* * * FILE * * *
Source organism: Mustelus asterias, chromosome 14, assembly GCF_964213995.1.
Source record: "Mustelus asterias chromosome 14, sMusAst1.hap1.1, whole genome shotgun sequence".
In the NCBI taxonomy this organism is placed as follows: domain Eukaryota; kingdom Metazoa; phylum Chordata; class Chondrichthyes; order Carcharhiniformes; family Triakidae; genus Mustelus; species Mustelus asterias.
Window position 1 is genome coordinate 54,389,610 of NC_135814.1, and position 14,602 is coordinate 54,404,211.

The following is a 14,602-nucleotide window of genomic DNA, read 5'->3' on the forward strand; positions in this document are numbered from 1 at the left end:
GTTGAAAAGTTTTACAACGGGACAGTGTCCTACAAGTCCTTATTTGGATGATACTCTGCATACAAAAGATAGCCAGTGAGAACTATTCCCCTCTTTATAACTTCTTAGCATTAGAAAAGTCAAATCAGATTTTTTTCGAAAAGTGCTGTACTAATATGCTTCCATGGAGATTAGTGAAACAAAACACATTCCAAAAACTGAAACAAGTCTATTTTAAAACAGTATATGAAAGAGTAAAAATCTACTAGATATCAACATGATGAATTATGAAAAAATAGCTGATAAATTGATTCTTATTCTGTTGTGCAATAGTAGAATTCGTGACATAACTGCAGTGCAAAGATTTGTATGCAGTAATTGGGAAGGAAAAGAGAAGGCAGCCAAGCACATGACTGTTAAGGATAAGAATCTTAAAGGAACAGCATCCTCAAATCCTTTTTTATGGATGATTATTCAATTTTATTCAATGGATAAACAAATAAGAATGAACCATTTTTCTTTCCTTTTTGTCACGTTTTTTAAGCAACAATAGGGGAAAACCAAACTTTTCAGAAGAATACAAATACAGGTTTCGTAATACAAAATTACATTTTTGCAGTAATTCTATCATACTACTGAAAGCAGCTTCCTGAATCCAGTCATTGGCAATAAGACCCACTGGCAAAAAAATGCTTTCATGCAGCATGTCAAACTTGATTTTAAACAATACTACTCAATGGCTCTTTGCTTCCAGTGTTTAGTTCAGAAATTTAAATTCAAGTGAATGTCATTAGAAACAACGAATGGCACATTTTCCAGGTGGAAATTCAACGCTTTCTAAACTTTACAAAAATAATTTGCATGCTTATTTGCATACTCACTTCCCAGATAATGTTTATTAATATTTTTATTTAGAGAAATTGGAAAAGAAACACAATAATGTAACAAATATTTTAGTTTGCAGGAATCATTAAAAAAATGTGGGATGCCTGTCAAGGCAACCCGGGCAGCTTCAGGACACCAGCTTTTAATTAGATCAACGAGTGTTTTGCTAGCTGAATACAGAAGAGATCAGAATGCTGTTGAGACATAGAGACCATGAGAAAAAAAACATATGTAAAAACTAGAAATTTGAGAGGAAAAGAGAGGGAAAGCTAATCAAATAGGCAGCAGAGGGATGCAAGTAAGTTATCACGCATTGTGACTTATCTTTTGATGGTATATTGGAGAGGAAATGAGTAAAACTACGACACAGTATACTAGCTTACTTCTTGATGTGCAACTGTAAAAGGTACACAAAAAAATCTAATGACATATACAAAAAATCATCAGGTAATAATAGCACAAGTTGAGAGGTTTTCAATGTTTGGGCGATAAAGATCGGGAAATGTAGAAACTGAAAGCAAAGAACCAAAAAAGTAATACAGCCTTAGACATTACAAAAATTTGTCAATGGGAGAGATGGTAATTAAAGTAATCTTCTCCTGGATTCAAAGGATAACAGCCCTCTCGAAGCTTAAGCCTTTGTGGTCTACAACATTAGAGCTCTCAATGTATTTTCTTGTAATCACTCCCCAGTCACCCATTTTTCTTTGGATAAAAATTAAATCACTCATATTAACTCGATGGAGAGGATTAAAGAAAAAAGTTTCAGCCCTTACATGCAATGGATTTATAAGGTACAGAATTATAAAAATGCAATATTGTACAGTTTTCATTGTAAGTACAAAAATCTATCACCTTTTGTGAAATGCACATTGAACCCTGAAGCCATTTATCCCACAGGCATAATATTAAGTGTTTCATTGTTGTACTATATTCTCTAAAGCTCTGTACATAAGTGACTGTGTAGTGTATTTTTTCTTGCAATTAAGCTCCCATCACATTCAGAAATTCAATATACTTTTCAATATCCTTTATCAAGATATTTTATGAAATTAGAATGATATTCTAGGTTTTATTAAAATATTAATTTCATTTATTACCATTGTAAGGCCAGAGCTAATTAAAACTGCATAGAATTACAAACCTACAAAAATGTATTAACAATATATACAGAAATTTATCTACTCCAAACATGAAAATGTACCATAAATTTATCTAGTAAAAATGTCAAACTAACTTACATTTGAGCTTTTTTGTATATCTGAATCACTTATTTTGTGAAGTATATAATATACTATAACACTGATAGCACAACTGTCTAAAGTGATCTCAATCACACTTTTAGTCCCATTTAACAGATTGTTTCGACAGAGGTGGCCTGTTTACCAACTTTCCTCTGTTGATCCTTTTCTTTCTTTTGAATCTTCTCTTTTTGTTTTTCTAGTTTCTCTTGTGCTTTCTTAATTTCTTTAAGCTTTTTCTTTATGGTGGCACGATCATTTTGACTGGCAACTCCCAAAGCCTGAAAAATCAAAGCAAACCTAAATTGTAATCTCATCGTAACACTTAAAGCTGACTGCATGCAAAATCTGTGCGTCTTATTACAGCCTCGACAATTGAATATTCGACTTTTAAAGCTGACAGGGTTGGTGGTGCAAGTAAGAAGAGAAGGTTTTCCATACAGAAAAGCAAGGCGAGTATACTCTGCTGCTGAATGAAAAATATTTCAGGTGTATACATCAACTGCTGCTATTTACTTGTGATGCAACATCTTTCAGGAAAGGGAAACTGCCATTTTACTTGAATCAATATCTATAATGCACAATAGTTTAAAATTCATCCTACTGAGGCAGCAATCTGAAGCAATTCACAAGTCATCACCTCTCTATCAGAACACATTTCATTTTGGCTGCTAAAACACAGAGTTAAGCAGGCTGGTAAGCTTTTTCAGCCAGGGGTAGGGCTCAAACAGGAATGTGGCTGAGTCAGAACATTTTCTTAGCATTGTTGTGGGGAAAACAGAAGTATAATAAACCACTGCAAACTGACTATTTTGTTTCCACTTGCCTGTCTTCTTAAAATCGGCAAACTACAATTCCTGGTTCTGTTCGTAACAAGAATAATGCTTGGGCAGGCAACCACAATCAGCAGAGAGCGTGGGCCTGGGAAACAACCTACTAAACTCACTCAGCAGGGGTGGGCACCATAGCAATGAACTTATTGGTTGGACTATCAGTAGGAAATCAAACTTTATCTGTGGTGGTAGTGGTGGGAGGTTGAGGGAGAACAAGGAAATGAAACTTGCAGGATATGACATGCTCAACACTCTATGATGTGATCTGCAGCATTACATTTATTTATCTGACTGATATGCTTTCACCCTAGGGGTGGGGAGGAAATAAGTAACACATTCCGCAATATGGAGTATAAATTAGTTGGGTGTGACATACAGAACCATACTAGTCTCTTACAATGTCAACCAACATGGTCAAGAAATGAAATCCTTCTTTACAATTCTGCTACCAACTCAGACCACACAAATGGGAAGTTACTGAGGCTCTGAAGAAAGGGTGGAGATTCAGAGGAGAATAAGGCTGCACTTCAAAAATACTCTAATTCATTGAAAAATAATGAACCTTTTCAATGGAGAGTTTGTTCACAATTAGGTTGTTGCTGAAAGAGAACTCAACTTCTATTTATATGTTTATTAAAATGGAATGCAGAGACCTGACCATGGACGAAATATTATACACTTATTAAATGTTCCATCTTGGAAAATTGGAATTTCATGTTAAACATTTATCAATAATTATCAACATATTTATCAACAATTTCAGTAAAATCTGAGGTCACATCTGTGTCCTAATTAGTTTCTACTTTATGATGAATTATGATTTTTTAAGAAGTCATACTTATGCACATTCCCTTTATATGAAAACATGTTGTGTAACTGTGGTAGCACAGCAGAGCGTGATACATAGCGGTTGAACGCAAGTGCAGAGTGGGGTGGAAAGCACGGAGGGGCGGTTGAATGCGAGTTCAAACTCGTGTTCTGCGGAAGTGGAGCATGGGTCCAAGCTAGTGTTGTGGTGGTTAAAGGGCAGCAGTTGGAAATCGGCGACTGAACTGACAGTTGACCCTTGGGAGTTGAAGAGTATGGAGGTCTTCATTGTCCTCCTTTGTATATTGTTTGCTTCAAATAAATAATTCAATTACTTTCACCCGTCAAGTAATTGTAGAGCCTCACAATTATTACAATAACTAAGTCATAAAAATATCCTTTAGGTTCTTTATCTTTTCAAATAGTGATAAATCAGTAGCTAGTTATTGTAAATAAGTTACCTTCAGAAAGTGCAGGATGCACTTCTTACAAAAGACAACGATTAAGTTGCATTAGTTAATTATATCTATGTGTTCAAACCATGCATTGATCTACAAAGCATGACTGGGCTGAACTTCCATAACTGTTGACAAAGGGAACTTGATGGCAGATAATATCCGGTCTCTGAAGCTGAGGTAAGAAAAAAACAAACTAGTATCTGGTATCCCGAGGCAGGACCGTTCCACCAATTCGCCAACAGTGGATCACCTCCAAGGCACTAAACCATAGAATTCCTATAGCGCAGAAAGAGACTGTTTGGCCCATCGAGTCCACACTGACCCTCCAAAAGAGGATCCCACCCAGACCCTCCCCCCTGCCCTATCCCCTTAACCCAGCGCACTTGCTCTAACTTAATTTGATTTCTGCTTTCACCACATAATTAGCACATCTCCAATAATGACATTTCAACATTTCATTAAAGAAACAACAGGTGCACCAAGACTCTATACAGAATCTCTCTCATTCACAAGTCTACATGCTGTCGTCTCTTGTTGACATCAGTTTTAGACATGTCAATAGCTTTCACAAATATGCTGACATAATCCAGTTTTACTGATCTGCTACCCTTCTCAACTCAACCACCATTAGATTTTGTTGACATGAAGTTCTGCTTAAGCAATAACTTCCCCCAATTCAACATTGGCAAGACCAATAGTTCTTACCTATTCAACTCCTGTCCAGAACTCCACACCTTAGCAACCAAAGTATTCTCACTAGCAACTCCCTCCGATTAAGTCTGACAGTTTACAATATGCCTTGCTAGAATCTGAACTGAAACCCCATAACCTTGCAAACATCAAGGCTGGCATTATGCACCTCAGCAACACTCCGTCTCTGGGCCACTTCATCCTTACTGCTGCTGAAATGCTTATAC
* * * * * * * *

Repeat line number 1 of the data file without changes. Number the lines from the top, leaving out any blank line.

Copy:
Source organism: Mustelus asterias, chromosome 14, assembly GCF_964213995.1.